After reading The Mountain Echo’s article, the Washington Post article, and the Board of Trustees letter to the Mountain Echo regarding the recent issues with attempts at “boosting” student retention rates, I am very disturbed not only by the initial approach, but the college’s response to the issue.
First, the issue itself, and the president’s emails, from The Mountain Echo article.
“My short term goal is to have 20-25 people leave by the 25th [of Sep.]. This one thing will boost our retention 4-5%. A larger committee or group needs to work on the details but I think you get the objective.”
President Newman, The Mount absolutely should not attempt to “boost” its retention by having struggling students leave early.
Is removing struggling students to make the college look better truly in line with The Mount’s principles as a Catholic University?
“No one can serve two masters, for either he will hate the one and love the other, or he will be devoted to the one and despise the other. You cannot serve God and money.” Matthew 6:24
The Mount, as a Catholic University, should focus first and foremost on helping as many of its students as possible.
Is it right to give up on students who are struggling?
Second, President Newman’s statement in The Washington Post.
“An ongoing grade point average below 2.0, failure to turn in assignments, not attending class or not logging into student portals are some indicators that a student may not make it through their degree program. And there are social indicators as well – failure to join clubs or activities and complaining about finances or stress.”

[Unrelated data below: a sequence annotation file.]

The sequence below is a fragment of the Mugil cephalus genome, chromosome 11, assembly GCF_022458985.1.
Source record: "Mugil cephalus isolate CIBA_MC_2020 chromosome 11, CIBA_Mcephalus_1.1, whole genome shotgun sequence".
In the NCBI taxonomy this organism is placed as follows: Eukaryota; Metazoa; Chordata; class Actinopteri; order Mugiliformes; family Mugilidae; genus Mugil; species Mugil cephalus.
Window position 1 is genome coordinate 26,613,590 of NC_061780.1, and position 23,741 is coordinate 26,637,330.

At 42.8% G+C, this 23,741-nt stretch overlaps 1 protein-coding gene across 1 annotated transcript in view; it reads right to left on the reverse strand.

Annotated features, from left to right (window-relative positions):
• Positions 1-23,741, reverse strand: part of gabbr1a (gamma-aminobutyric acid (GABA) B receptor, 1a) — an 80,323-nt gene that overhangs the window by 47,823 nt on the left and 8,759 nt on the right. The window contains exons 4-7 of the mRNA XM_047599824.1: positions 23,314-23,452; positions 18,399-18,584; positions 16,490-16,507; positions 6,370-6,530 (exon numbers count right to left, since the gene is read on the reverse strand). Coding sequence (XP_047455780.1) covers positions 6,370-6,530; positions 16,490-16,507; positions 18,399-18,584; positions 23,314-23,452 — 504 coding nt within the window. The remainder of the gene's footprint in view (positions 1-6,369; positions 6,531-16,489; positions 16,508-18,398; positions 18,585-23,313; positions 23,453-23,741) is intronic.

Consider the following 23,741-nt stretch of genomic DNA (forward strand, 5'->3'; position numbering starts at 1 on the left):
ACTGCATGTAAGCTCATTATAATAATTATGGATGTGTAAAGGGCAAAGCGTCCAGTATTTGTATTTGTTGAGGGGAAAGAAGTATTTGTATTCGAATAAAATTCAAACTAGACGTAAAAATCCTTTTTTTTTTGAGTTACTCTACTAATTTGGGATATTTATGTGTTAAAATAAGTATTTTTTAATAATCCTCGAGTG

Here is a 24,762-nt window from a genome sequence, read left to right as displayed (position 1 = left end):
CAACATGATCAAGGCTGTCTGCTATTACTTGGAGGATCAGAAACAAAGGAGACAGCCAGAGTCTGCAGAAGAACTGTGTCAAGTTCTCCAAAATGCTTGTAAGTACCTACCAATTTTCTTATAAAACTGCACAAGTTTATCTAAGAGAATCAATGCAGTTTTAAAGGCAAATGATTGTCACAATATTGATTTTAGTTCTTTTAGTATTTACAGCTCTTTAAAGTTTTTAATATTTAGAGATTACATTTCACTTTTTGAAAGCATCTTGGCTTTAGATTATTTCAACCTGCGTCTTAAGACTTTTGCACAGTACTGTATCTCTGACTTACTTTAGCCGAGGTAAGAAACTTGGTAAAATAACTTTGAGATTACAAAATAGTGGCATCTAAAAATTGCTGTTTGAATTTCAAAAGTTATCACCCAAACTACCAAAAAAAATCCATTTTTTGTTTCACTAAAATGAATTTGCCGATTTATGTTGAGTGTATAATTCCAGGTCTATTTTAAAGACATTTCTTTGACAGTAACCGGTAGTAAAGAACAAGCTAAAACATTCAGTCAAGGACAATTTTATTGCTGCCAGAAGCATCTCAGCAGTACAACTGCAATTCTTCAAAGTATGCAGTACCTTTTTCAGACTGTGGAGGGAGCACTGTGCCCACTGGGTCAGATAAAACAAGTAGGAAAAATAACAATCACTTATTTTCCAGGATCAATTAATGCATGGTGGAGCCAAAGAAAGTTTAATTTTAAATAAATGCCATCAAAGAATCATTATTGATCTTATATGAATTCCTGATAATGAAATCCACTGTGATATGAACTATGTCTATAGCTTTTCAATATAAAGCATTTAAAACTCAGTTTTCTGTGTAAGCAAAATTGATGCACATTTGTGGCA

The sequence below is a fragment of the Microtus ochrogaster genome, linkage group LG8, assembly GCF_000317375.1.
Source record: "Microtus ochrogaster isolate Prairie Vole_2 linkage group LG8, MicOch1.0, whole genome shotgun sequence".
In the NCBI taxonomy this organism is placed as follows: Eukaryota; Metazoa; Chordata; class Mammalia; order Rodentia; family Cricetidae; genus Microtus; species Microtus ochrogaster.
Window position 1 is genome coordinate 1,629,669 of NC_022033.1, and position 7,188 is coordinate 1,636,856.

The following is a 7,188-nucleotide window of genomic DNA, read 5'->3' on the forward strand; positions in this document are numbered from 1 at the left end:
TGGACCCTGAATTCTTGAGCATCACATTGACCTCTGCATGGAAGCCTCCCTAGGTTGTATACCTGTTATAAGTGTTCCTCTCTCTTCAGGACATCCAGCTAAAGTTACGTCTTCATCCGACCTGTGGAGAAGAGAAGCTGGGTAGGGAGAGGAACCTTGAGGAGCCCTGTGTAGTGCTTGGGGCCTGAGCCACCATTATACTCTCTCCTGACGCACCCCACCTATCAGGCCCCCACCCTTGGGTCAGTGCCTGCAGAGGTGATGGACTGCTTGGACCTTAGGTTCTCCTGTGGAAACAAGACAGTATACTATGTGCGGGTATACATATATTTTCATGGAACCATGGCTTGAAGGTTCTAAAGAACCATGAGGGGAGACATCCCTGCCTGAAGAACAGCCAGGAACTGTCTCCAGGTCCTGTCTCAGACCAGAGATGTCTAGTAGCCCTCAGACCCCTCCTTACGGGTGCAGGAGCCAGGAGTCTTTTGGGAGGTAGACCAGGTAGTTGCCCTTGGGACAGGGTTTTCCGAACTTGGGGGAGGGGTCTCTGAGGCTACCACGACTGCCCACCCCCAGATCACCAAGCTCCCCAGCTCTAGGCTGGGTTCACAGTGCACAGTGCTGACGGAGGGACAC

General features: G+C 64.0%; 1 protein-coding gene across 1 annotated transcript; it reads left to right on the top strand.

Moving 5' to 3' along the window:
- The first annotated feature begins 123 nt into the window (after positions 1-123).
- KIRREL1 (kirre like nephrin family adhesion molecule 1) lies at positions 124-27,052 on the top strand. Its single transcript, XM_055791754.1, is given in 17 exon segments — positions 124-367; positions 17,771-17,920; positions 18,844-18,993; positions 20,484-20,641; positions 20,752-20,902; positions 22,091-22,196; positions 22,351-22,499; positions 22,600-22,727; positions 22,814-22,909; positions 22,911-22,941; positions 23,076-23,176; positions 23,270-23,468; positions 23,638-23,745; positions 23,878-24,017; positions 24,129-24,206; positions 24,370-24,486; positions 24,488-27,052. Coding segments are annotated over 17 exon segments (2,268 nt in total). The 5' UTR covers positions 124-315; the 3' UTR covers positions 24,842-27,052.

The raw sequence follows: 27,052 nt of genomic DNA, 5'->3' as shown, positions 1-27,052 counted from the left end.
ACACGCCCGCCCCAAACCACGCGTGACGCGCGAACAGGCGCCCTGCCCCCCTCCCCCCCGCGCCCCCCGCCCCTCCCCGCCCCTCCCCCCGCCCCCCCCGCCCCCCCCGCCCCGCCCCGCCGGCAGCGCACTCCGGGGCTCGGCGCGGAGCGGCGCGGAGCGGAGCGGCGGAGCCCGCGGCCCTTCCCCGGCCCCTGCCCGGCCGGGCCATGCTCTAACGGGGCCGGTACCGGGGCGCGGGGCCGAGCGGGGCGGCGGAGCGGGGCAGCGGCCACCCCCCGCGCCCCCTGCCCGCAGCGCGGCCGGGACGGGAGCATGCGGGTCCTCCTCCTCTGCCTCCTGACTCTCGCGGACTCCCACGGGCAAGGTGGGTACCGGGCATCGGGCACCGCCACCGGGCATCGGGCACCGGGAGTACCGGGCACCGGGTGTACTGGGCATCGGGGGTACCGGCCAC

As a commuter student who had to pay for part of my education by working while attending class, I struggled. I’m not proud of it, but at one point in time, my semester grade point average was below 2.0, I was unable to join clubs or participate in activities, and I had a large amount of stress and financial woes. I had stopped attending class because of personal issues in my life at that time.
However, I did not give up, and The Mount did not give up on me. Through the help of my teachers, my family, and my friends, I was able to press forward, graduate, and go on to lead a successful career, applying the Computer Science degree I earned at The Mount in my daily work.
“And let us not grow weary of doing good, for in due season we will reap, if we do not give up.” Galatians 6:9
Because The Mount did not give up on me, I did not give up on myself.
Finally, the Board of Trustees, and your chastising the Managing Editor of The Mountain Echo and their faculty advisor.
The usage of The Mount’s “fair use” policy to criticize The Mountain Echo is no different than a company or government agency going after a whistleblower. These emails were clearly not in the best interests of the students, or even alumni. I am quite honestly ashamed of the Mount’s attempts to “fudge the numbers” with their retention. The Mountain Echo did not expose these emails to hurt the college, but to protect the students.
“Let no corrupting talk come out of your mouths, but only such as is good for building up, as fits the occasion, that it may give grace to those who hear.” Ephesians 4:29
Additionally, emails sent on Mount Saint Mary’s email system are not property of the faculty and staff, but property of the college itself. Employees of the college should have no expectation of privacy in their emails with the exception of performance review or personal information, as those emails are for business purposes. To claim that emails concerning college policy and procedures which do not directly impact the privacy of a student, with the intention of simply boosting the retention rate as reported by the college, is “a violation of privacy”, is nothing but a thinly veiled attempt at distracting from the issue at hand.
I will pray for my Alma Mater, that the Lord shall help guide the President and Board of Trustees to the Christian way of boosting retention – through helping others, not shunning them.
To The Mountain Echo – I applaud and support your efforts to create transparency regarding this issue. Your journalistic methods are sound, and your actions are right. Do not allow adversity to overwhelm you. You chose the right path, not the easy one. Take pride in that.
Ken Buckler, Class of 2006
Editor, WashCo Chronicle